Putin given ‘another bloody nose’ as Russian commanders ‘not up to’ level of Ukraine

Philip Ingram MBE, a specialist in security and intelligence arenas, said that despite doing “some good things militarily” by focussing on regions in closer to their country, they do not stand a chance against the eastern armies. Ukraine has been “preparing their defences” for nearly a decade since the Crimean War and Russia will be overwhelmed as they try to salvage some form of victory from their invasion of the country. 

Ingram told GB News: “Russia has done some good things militarily. They have put their operations under one single commander. 

“The second thing they’ve done is, by focussing on the southeast, they’ve shortened their lines of communication into Russia itself, so they can get their troops in quicker. 

“However, they won’t be able to change their commander’s experience and tactics, and it’s quite likely that the commanders are not up to this complex, combined all arms operations. 

“They have not got their logistics tuned properly to support these types of operations and they’re going to be attacking an area where Ukraine have been preparing their defences for over eight years. 

“The Russians are going to throw everything they can at it but I think the Ukrainians are going to give them a bloody nose.”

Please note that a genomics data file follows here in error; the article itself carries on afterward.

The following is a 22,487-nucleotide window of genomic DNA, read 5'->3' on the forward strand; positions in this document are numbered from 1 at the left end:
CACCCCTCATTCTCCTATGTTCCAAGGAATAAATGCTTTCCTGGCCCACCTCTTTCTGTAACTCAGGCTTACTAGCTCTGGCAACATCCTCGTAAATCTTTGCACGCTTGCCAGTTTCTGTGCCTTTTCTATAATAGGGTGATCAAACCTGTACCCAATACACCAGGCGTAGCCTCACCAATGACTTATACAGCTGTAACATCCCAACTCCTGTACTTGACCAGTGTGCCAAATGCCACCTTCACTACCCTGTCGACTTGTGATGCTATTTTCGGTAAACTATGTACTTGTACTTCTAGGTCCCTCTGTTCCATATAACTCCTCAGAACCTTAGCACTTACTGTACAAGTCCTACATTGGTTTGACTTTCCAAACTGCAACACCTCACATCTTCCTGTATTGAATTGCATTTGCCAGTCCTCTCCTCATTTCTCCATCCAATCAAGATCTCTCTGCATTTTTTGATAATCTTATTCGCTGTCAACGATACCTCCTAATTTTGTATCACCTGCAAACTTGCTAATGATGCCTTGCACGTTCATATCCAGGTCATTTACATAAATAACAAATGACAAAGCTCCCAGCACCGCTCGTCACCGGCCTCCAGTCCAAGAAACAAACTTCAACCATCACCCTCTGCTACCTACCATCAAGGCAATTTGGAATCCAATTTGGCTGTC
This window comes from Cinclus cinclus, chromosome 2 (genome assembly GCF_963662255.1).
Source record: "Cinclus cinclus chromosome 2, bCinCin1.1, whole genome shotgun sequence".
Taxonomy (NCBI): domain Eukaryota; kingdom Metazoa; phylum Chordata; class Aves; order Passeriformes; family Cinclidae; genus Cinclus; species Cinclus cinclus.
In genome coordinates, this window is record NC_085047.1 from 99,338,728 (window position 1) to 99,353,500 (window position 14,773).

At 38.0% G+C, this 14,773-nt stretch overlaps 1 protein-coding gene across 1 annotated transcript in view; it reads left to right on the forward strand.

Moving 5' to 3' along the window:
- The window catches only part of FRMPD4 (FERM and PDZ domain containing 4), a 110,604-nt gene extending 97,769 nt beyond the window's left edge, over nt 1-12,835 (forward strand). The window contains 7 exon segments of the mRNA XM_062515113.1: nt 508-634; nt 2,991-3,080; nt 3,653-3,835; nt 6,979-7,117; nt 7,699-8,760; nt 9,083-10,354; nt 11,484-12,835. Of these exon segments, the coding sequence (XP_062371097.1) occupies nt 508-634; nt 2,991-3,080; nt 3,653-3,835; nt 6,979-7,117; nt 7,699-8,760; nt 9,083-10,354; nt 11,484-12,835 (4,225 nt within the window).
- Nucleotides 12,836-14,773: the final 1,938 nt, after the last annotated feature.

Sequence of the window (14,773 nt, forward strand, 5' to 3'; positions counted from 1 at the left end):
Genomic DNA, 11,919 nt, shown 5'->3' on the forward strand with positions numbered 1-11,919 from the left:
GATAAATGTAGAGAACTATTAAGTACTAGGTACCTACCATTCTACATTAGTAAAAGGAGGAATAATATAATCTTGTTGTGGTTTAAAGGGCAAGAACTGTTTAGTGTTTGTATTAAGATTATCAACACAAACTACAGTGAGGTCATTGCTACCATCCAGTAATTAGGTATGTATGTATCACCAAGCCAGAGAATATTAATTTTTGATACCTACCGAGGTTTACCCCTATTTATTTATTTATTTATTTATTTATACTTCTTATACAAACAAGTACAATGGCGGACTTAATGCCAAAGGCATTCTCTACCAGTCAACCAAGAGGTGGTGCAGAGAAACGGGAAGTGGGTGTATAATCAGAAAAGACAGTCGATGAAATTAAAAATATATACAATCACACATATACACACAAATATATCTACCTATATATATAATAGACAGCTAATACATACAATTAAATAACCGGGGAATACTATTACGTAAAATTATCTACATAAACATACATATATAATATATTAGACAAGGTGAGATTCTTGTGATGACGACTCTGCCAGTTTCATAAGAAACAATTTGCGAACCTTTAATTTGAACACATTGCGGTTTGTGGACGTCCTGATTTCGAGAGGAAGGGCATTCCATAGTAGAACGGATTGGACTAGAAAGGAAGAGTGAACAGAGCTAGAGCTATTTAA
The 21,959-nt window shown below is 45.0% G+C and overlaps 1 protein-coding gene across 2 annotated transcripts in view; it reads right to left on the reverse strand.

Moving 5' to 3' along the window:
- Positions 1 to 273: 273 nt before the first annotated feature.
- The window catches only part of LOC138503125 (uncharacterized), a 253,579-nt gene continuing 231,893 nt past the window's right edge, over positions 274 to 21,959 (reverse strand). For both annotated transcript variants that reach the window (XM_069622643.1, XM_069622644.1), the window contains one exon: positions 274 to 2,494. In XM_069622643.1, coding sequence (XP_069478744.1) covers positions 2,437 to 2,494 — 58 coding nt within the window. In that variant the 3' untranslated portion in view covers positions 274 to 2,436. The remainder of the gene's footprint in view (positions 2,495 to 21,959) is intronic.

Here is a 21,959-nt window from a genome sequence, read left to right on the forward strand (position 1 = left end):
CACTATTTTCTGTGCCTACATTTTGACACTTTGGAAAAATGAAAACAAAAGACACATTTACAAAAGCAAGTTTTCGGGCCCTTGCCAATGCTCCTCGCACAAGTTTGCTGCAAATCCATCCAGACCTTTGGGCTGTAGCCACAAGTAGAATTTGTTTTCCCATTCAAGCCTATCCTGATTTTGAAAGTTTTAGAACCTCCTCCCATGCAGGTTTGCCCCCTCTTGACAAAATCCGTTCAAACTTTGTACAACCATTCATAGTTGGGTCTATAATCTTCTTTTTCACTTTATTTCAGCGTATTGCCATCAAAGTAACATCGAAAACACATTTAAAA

A US official revealed on Sunday that Russian general Alexander Dvornikov, 60 had been appointed as the new commander of the offensive against Ukraine. 

Dvornikov is a long-standing military official long-considered the successor to Valery Gerasimov, who has a record of brutality against civilians in Syria. 

The official, speaking anonymously, said that they had not been authorised to identify the change in leadership. 

But the White House national security adviser Jake Sullivan said that “no appointment” could alter the fact that Russia’s invasion has been a “strategic failure”. 

READ MORE: Ukraine LIVE: Putin humiliated as close ally ‘cuffed and dressed up’ [LIVE] 

The mayor of Mariupol, in the south of the Donbas region, said today that more than 20,000 civilians had been killed by Russian forces since the beginning of the war. 

The claim follows reports that Russia may have used chemical weapons on the southeastern city, with the leader of Ukraine’s Azov regiment saying that three of its members had experienced “poisoning by chemical warfare, but without catastrophic consequences”. 

But British armed forces minister James Heappey said that despite the devastation, Russia’s next wave of attack will be beset by less well trained troops. 

He said that Ukrainian forces have already defeated “some of Russia’s best regiments and battalions”, meaning that a successful defence of the eastern regions is likely. 

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